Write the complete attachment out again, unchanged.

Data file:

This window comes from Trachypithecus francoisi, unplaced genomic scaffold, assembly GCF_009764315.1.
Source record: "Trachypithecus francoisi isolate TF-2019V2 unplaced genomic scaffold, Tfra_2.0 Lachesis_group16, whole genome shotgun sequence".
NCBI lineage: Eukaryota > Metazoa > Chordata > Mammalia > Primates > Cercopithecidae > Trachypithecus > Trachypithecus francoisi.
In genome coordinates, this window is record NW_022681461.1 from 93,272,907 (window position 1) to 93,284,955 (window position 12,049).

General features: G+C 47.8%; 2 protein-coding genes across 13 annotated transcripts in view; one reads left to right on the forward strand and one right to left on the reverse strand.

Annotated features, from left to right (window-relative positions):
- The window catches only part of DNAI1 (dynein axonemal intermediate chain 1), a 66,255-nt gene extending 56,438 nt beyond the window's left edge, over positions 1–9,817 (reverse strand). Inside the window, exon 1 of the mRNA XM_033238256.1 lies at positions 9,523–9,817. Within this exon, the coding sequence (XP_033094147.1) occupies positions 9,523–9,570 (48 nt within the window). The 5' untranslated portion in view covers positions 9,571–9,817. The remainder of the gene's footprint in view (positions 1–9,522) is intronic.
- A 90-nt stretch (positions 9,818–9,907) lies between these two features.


This window comes from Trachypithecus francoisi, unplaced genomic scaffold, assembly GCF_009764315.1.
Source record: "Trachypithecus francoisi isolate TF-2019V2 unplaced genomic scaffold, Tfra_2.0 Lachesis_group16, whole genome shotgun sequence".
NCBI lineage: Eukaryota > Metazoa > Chordata > Mammalia > Primates > Cercopithecidae > Trachypithecus > Trachypithecus francoisi.
In genome coordinates, this window is record NW_022681461.1 from 93,272,907 (window position 1) to 93,284,955 (window position 12,049).

General features: G+C 47.8%; 2 protein-coding genes across 13 annotated transcripts in view; one reads left to right on the forward strand and one right to left on the reverse strand.

Annotated features, from left to right (window-relative positions):
- The window catches only part of DNAI1 (dynein axonemal intermediate chain 1), a 66,255-nt gene extending 56,438 nt beyond the window's left edge, over positions 1–9,817 (reverse strand). Inside the window, exon 1 of the mRNA XM_033238256.1 lies at positions 9,523–9,817. Within this exon, the coding sequence (XP_033094147.1) occupies positions 9,523–9,570 (48 nt within the window). The 5' untranslated portion in view covers positions 9,571–9,817. The remainder of the gene's footprint in view (positions 1–9,522) is intronic.
- A 90-nt stretch (positions 9,818–9,907) lies between these two features.